One of the most simple and effective tools for sharing on-screen concepts and ideas in today’s technology-driven world is screen capture. In fact, it’s a tool I’ve come to use just about every day to communicate with my colleagues and clients. A picture is worth 1,000 words, as they say – and capturing an image from your computer screen allows you to communicate what you’re seeing – and why it matters – to another person in a way that eliminates the need for a long, wordy email explanation.
To help you get the most out of this often-overlooked tool, here are some ways I’ve come to use screen captures to collaborate, as well as some of the best tools out there to make it happen.
It’s not uncommon to want to share something you’ve seen or read with another person on your team. You can take a screen capture and get an exact copy of the information or image in context and with the formatting intact. Let’s say I have a question or want feedback on something I’m working on. It’s easy and fast to send an annotated screen capture like this:
You can create quick and informative diagrams and cut and paste them into blog posts and other presentations. I use screen capture all the time in presentations; it’s a great way to teach your audience how to do something or show a process. Here’s an example of a screenshot showing the process one would go through to insert a SmartArt graphic into a Microsoft Word document.
Emailing to a friend or colleague
A screenshot is incredibly handy if you’d like to quickly share something on your screen with a friend or colleague to help support a conversation – or just give them a quick look at something you’re seeing. For example, here’s a clip I sent to a colleague with annotation showing our different support options.
Preserving or saving important on-screen information
When I finished my taxes, there was a screen with information I had to print and save. Naturally, the page did not print (as it was a government website), so I used screen capture to save the proof that I did my taxes…ugh!
Asking a question or getting information
When it’s hard to express a question you have about something you’re looking at on your screen, an annotated screen capture works well combined with a question.
When it comes to tools for screen capturing, there are many free and paid programs available. For the sake of brevity, I’ve compiled a quick list of some of the tools I use personally (and like).
I use both Windows and MacOS (and Linux) – here are some options for both:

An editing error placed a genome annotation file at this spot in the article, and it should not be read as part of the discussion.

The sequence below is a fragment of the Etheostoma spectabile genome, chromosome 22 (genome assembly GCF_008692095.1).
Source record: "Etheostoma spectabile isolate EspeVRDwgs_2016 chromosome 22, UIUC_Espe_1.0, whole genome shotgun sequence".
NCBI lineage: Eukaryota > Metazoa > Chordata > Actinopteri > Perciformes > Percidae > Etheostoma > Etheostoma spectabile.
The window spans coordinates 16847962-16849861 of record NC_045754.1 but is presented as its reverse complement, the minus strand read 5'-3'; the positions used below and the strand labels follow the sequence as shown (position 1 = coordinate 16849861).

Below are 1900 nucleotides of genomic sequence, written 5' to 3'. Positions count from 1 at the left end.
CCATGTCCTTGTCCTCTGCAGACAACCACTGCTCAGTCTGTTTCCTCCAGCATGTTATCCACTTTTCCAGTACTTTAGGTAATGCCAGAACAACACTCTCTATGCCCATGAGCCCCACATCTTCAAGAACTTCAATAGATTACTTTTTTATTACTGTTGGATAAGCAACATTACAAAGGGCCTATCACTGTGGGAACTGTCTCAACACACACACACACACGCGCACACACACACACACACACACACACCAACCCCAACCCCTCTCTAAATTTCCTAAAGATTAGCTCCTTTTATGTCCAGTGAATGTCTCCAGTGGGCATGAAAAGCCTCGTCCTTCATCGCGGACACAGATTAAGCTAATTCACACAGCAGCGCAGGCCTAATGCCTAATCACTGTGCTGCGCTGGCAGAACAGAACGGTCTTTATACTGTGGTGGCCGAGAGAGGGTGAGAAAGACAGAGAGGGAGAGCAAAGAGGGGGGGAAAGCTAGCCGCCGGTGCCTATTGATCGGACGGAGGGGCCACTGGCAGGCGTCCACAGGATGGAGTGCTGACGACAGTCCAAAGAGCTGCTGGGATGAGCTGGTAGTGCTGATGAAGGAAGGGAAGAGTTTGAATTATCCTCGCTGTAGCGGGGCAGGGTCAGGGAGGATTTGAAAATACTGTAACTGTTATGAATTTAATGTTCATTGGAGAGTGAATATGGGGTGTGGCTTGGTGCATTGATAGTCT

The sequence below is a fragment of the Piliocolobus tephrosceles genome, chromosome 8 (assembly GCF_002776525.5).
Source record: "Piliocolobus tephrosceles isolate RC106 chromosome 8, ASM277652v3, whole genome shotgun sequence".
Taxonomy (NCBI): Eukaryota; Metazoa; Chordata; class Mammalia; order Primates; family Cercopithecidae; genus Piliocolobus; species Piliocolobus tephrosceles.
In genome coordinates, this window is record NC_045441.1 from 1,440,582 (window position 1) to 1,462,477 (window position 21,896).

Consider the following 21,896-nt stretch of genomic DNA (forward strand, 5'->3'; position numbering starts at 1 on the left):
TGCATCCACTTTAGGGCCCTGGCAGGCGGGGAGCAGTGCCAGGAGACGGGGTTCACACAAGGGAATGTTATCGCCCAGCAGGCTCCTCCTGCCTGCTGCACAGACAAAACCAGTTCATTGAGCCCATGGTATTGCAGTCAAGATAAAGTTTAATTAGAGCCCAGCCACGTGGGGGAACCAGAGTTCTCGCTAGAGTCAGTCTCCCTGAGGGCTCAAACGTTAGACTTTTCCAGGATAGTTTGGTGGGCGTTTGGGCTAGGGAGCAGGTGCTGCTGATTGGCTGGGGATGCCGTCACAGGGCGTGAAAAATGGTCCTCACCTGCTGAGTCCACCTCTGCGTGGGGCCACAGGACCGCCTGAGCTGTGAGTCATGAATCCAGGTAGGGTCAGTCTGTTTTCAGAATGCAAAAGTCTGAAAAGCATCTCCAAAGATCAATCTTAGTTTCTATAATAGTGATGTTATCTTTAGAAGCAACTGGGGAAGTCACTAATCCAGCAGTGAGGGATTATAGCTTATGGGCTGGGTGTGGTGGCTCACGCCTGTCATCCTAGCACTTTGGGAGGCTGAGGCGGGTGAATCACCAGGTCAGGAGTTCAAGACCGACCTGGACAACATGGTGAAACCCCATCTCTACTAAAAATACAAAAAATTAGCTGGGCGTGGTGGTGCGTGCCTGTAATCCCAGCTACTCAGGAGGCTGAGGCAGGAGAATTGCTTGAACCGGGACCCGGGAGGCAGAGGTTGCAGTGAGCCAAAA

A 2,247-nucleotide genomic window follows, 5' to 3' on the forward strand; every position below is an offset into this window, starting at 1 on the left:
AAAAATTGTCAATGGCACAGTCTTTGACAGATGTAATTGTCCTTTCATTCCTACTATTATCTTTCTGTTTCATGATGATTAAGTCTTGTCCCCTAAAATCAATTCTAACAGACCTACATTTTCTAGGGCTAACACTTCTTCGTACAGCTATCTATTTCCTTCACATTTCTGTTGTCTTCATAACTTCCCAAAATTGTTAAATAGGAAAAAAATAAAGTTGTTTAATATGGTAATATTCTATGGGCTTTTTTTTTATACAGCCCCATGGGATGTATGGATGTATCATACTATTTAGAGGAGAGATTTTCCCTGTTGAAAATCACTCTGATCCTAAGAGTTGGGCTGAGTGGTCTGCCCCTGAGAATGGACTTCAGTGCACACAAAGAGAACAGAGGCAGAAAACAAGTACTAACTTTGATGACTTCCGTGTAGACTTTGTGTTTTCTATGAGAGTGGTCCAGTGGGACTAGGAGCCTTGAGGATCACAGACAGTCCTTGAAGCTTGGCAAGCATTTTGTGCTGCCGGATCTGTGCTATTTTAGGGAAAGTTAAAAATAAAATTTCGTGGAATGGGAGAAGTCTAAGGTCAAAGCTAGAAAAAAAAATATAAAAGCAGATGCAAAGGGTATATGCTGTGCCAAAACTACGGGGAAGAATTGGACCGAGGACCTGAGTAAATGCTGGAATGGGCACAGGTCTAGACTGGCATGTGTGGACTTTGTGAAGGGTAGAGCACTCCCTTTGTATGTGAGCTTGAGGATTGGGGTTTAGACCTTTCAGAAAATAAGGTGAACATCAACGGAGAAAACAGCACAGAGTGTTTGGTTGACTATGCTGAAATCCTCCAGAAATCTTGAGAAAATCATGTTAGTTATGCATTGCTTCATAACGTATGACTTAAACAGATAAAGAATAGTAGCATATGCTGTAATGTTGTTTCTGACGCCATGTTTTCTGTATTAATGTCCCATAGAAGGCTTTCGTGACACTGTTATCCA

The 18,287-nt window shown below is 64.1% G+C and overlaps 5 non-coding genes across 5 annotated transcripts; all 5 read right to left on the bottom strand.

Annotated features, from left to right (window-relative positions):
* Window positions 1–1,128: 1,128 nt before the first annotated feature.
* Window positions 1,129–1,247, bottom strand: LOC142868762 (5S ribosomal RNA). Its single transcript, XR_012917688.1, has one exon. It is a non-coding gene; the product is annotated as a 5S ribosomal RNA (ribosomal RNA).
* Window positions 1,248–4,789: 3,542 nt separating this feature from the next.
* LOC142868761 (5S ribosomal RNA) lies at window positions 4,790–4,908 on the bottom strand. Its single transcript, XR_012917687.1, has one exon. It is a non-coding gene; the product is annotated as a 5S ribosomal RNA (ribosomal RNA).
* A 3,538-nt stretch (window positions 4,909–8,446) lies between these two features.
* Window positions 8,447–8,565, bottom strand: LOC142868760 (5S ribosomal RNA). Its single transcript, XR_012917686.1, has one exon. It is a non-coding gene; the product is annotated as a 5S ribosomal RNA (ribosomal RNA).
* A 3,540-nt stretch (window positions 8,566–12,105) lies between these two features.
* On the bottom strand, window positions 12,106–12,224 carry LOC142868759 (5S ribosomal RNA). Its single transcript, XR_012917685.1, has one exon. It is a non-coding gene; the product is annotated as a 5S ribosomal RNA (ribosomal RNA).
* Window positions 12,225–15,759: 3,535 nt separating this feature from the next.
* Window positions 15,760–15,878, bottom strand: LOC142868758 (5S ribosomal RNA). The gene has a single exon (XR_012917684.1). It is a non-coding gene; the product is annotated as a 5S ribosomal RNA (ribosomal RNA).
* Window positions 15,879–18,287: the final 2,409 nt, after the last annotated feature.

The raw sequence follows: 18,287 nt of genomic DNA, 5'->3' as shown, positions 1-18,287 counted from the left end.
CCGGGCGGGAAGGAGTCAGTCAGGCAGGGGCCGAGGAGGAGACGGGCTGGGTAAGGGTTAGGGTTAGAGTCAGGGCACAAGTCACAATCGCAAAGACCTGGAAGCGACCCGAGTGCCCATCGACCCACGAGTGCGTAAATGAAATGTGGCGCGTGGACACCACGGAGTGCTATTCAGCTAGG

Screenshot Captor is super full featured and does just about anything you can think of in terms of capturing and editing/annotating screen captures. It’s extensive features satisfy my needs for the tool and then some. This tool is donationware and needs to be registered.
Also full featured and includes an image editor, Greenshot is open source and free to use.
Jing is simple, easy to use, and gets the job done. It’s free, but requires registration, will also record a 5 minute screen video with sound. I personally use this tool on my Mac and PC. It works the same on both operating systems. (no learning curve)
The Snipping Tool comes with Windows; it’s already loaded and ready to go. It’s very basic and allows for minor editing, saving, and copy to clipboard. If you’re having trouble finding it, simply search your computer for snipping tool and go.
Pro Tip: Hit the Prt Scr key on your keyboard, then paste from clipboard (or Ctrl + V) – or hit the Alt + Prt Scr keys for active window capture
You can also set up OneDrive or Dropbox to automatically save screenshots created this way for later editing or sharing. These key commands are built into Windows and on most keyboards.
Skitch has many features, and has both free and paid versions available. If you’re an Evernote user, this tool saves right to Evernote for you.
Jing for Mac works the same as the Windows version – I use this for both PC and Mac, and there is no learning curve.
Press Command + Shift + 4 on your keyboard
This turns the cursor into a cross hair and allows you to draw a window to save. The screenshot will save as a PNG image to your desktop.
Screen capture is one of my most used productivity and collaboration tools. Try incorporating it into your workflow, and I think you’ll be pleasantly surprised to see what a handy tool it is!
Next time, I’ll share my favorite tools for screen sharing over the web.